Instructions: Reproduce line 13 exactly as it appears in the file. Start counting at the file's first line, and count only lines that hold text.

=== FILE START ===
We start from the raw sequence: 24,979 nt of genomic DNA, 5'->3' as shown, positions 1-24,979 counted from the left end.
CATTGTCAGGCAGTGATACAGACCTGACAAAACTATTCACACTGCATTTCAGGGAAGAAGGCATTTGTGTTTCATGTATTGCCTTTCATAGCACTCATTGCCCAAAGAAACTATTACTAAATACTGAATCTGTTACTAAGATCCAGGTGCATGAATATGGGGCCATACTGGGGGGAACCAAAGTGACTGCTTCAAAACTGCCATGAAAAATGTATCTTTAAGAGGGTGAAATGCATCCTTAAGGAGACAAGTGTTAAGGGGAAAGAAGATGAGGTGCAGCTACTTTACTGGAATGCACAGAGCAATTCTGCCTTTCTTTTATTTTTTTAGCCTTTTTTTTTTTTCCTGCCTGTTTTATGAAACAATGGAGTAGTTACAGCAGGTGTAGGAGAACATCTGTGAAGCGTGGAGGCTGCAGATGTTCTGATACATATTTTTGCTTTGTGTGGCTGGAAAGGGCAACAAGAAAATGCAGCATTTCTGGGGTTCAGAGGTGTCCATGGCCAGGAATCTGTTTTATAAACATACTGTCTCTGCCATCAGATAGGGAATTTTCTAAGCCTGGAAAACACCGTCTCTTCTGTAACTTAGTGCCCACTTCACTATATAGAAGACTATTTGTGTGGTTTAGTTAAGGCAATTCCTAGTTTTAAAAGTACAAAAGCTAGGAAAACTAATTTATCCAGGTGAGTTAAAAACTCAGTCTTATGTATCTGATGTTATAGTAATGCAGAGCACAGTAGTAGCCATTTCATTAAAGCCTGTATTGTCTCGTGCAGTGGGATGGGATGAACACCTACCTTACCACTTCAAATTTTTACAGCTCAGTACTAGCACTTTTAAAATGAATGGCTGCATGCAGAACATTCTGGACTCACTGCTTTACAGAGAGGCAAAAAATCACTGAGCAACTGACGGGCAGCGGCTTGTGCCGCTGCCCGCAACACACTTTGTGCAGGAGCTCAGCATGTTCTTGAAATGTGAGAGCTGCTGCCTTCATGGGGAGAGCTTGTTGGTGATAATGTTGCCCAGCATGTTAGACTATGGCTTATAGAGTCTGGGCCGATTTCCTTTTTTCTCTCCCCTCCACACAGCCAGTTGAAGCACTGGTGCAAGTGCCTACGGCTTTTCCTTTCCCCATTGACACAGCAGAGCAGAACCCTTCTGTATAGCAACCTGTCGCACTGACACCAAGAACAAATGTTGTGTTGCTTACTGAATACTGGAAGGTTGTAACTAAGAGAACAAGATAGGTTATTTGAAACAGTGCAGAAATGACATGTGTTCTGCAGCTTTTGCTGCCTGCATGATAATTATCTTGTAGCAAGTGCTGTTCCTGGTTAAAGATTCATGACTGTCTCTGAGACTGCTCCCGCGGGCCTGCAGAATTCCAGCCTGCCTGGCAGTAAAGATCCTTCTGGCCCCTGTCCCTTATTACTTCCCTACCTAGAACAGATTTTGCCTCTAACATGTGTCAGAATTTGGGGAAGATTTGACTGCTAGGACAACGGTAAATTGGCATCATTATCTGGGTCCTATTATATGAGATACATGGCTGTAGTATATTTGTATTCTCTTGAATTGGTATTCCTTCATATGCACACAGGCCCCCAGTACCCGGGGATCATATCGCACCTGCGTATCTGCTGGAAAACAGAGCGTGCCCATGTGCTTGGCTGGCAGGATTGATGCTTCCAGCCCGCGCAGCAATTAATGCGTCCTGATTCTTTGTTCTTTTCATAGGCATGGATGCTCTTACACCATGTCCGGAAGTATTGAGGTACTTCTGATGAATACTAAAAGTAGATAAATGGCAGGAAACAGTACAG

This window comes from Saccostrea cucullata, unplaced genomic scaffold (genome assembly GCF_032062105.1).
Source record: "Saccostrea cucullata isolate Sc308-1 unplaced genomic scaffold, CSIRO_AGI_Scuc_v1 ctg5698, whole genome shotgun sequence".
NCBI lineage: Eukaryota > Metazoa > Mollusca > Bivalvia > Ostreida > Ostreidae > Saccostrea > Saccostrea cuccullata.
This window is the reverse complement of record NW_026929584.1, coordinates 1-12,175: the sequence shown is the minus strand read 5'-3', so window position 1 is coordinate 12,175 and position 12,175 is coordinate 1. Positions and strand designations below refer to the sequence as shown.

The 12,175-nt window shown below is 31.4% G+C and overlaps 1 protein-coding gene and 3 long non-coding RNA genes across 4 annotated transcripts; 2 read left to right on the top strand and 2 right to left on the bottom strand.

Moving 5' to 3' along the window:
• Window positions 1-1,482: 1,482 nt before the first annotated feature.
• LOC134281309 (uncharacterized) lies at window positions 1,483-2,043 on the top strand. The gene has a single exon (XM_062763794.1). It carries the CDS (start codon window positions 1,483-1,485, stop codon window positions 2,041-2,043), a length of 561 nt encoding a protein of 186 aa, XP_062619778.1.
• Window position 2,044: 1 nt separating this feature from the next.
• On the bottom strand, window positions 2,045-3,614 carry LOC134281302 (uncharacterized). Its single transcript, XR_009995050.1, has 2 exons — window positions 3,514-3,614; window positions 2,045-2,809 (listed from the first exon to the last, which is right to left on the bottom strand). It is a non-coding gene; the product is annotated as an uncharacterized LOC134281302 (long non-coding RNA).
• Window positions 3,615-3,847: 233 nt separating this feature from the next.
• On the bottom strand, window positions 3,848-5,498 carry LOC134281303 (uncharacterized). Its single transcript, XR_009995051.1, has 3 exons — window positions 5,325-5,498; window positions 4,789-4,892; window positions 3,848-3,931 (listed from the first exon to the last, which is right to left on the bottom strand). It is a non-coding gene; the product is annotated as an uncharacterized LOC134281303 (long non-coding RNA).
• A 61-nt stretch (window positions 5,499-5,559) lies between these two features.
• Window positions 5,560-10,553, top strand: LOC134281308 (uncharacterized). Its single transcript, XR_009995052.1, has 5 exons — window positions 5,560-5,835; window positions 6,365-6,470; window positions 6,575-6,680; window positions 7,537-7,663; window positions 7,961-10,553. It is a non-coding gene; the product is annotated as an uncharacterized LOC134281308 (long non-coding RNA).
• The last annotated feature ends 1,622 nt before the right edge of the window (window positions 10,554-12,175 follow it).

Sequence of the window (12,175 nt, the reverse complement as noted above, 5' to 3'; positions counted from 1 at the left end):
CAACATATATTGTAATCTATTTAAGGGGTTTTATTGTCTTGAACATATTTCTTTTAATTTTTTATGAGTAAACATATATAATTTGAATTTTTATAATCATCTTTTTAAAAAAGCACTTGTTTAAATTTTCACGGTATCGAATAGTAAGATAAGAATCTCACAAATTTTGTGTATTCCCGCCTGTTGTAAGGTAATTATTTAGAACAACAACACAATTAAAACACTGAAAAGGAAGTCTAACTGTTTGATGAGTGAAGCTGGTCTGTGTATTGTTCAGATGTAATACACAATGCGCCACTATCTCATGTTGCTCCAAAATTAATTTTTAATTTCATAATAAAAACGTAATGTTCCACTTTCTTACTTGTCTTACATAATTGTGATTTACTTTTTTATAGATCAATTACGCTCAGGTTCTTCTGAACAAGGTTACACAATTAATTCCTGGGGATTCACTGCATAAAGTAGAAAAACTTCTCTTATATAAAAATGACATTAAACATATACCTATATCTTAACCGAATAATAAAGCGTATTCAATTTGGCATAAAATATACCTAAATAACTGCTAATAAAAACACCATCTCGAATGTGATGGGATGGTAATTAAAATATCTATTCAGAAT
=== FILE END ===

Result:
• Window positions 3,615-3,847: 233 nt separating this feature from the next.